Hermas - decay of the Greek prepositions - James Rendel Harris

Steven Avery

Codex Bezae: A Study of the So-called Western Text of the New Testament (1891)
James Rendel Harris

3. Decay of the Oreek prepositions.
There are a few residual forms in the Greek which need a
word or two of explanation. We must expect an occasional streak
of Latin influence; indeed this has already been alluded to. Such
cases are Xe7rp<o<To<i, <fiXaye\\coo-a<; etc. Probably to the same
influence is due the exchange of the x sound for s in ovcwXi??,
which we find in Mark ix. 48. The typical change of this kind is
senes for senex; which is one of Dr Hamann’s test cases for Italian
forms. It is doubtful whether the geographical limits can be
so sharply drawn.


It will be said that these are accidents; I think not; we find
similar traces of linguistic change elsewhere; for instance, the text
of Hermas in the Codex Sinaiticus is not free from them.

Last edited:

Steven Avery

See Kevin McGrane - Cooper article - p.33-34

A Review of the Forgin of Codex Sinaiticus by Dr. W. R. Cooper ...


magnifying glasses and compare the formation of the letter M in both codices. They will see that it is
very plain that they are not the work of the same scribe.

This observation may also lend some strength to the argument that the manuscript is later than mid- fourth century. We note that Scribe D is a far more competent than scribe than A, and both are better than B. Scribe D, who makes far fewer mistakes in copying has the more 'canonical' Biblical majuscule script: he has learned not only to spell but how to form his letters perfectly, including the form of mu. Orsini and Clarysse note among 'The constituent elements of this canon' the formation 'mu in four strokes'. Scribe D observes this, but Scribes A and B do not - at least, not consistently. Other scripts around from earlier to later than the fourth century had the middle stroke of the mu turned into a single curve. However, it should be investigated whether Scribe A, when required to use the Biblical majuscule style, incorporated elements of a later 'decline' from canonical form: 'The fourth century is an important moment in the history of this script.. .[FJrom the end of this century a long decline sets in, which continues until the ninth-tenth centuries. The graphic rules of the start of the period gradually become less rigidly observed.' Early New Testament Manuscripts and Their Dates: A Critique of Theological Palaeography, in Ephemerides Theologicae Lovaniensis 88/4 (2012), pp.451-2.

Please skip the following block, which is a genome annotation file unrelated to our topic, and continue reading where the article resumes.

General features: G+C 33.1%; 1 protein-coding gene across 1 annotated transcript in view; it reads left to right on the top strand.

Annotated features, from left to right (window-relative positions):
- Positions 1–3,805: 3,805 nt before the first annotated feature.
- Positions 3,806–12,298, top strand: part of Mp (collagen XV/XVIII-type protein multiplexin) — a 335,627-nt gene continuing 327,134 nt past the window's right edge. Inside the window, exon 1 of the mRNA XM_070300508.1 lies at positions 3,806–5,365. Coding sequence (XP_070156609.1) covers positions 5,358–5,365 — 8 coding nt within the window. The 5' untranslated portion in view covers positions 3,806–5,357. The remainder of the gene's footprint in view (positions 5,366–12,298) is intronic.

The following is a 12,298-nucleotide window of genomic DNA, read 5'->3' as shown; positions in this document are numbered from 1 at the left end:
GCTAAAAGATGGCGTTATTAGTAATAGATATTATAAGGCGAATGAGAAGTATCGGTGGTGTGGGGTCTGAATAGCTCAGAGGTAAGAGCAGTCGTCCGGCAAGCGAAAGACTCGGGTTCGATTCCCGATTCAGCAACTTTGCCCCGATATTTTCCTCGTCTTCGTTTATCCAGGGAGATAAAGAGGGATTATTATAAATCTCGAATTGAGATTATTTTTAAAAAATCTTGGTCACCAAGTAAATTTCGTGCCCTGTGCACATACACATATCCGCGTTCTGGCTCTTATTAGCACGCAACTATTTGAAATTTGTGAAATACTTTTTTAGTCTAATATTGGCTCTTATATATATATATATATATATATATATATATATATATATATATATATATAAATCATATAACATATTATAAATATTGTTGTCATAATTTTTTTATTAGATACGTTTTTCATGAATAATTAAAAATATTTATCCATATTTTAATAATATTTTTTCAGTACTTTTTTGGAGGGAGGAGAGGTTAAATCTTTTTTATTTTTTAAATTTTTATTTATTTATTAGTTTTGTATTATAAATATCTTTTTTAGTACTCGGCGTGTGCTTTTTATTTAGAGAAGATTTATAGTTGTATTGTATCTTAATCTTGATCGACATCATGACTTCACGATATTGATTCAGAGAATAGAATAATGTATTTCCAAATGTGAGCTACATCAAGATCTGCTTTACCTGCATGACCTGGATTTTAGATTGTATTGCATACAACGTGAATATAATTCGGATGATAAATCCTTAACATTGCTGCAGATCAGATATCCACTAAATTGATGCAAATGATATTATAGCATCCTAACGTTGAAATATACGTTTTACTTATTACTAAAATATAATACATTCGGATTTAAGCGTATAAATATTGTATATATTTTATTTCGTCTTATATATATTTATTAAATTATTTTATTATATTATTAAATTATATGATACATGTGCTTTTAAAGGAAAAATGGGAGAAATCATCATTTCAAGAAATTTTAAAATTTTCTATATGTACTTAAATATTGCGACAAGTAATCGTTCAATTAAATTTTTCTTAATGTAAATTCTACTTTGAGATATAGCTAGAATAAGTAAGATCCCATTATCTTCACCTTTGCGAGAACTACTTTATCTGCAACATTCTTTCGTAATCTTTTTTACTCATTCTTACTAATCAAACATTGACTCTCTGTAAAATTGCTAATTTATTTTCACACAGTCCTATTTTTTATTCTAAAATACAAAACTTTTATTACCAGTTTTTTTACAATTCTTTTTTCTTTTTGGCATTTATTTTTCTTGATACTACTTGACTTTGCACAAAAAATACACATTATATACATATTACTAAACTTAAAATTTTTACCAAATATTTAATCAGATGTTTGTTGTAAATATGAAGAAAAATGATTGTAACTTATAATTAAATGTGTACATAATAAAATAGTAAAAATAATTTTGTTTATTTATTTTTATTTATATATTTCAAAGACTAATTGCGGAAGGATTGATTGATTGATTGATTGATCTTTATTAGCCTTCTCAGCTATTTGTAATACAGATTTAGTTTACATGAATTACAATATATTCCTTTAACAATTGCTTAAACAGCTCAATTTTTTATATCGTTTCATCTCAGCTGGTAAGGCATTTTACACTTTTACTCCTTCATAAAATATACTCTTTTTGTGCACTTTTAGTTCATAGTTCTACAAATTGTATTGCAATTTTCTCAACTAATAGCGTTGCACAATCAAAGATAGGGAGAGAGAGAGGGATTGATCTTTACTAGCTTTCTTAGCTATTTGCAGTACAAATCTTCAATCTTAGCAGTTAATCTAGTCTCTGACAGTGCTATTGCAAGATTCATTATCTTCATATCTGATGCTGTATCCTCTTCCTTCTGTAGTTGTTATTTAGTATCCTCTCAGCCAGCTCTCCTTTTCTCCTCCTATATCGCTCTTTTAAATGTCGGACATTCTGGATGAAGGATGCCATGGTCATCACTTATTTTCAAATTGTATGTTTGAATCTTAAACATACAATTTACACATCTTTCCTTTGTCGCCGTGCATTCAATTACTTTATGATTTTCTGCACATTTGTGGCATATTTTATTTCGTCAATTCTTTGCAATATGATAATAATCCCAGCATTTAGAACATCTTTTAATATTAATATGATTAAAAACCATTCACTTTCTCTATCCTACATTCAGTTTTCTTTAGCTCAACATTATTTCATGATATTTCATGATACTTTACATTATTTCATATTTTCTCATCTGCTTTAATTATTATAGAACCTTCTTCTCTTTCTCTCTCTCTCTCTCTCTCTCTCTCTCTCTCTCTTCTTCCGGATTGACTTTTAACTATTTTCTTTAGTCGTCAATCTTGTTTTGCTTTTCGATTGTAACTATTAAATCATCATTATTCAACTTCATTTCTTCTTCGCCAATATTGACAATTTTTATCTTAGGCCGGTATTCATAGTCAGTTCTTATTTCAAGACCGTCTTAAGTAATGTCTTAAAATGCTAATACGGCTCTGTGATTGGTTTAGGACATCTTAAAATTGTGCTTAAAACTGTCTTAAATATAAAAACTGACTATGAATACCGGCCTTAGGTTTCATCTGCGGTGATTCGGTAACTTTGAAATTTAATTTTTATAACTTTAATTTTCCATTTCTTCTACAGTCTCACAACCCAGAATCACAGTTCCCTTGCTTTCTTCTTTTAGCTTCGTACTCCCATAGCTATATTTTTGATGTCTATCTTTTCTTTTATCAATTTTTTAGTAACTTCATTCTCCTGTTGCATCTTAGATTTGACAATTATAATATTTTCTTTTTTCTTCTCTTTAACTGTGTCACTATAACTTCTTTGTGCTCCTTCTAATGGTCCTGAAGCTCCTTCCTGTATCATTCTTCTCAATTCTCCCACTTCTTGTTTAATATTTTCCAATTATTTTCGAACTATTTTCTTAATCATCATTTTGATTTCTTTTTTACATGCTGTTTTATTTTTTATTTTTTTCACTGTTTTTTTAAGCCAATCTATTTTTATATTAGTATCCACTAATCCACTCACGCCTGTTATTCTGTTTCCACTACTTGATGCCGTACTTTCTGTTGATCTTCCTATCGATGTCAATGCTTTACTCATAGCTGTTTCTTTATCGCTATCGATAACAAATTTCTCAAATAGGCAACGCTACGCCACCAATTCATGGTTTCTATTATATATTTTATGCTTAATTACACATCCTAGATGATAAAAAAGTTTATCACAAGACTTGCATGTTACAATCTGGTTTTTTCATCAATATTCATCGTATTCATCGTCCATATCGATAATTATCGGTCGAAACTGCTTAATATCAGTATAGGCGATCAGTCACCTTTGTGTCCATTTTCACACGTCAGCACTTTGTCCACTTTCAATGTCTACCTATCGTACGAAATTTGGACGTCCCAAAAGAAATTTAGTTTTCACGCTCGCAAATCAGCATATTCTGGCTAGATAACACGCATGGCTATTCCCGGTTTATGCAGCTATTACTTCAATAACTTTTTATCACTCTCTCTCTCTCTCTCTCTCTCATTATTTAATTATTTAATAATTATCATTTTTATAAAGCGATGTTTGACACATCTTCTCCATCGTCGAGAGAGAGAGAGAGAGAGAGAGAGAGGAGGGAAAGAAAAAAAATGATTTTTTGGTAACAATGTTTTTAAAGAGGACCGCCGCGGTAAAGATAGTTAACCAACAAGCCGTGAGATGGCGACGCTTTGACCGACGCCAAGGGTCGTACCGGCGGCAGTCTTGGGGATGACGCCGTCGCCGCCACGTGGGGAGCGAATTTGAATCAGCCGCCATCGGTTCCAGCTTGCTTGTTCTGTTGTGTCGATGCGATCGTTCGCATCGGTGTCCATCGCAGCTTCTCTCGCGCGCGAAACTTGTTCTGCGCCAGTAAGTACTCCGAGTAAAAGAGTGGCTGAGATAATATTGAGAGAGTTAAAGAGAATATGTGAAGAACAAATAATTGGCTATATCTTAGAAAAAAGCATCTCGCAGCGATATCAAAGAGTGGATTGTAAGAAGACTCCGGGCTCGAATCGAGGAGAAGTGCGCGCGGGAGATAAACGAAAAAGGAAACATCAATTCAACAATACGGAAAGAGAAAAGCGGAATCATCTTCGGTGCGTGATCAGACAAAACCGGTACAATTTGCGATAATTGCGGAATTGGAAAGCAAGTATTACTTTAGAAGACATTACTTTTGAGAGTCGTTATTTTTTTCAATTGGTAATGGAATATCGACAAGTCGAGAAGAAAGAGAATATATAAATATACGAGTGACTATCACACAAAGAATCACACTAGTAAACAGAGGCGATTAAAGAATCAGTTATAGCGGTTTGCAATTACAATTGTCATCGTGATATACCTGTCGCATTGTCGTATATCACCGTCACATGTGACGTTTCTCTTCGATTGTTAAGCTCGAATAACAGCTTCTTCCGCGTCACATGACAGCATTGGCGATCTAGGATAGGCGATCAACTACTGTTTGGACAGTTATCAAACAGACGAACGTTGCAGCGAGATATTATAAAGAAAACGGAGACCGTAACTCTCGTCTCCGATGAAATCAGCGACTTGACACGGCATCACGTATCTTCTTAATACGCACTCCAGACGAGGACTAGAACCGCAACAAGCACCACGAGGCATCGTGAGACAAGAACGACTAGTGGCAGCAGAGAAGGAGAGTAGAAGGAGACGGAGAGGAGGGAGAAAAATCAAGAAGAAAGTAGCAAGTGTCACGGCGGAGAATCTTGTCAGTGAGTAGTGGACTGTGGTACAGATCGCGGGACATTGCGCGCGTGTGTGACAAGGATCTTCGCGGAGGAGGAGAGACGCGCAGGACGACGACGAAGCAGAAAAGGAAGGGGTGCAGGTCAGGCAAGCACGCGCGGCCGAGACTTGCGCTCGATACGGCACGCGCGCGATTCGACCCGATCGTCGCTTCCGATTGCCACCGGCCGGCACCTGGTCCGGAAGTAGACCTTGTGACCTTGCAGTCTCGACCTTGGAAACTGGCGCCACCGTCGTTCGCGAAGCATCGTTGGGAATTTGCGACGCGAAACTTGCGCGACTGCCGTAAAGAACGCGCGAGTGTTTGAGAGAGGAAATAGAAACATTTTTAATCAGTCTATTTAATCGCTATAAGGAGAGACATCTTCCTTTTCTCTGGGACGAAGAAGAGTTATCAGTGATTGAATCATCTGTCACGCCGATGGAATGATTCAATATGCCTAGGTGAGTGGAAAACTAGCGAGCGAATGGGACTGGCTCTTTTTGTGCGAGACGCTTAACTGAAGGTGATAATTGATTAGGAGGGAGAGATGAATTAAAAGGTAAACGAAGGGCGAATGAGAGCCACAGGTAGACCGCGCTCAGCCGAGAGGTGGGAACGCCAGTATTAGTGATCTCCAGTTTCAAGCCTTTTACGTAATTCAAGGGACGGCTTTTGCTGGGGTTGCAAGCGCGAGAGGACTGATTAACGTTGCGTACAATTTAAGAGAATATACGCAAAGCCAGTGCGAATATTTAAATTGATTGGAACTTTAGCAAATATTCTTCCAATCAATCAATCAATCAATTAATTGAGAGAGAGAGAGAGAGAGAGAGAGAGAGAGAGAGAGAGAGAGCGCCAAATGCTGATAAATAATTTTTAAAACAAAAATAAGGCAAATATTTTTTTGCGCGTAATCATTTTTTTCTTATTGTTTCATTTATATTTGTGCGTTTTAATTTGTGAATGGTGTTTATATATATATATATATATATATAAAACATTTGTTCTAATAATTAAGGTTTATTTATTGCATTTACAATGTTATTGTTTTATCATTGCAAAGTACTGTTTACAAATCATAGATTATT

Early New Testament Manuscripts and Their Dates. A Critique of Theological Palaeography (2012)
Pasquale ORSINI – Willy CLARYSSE
Last edited: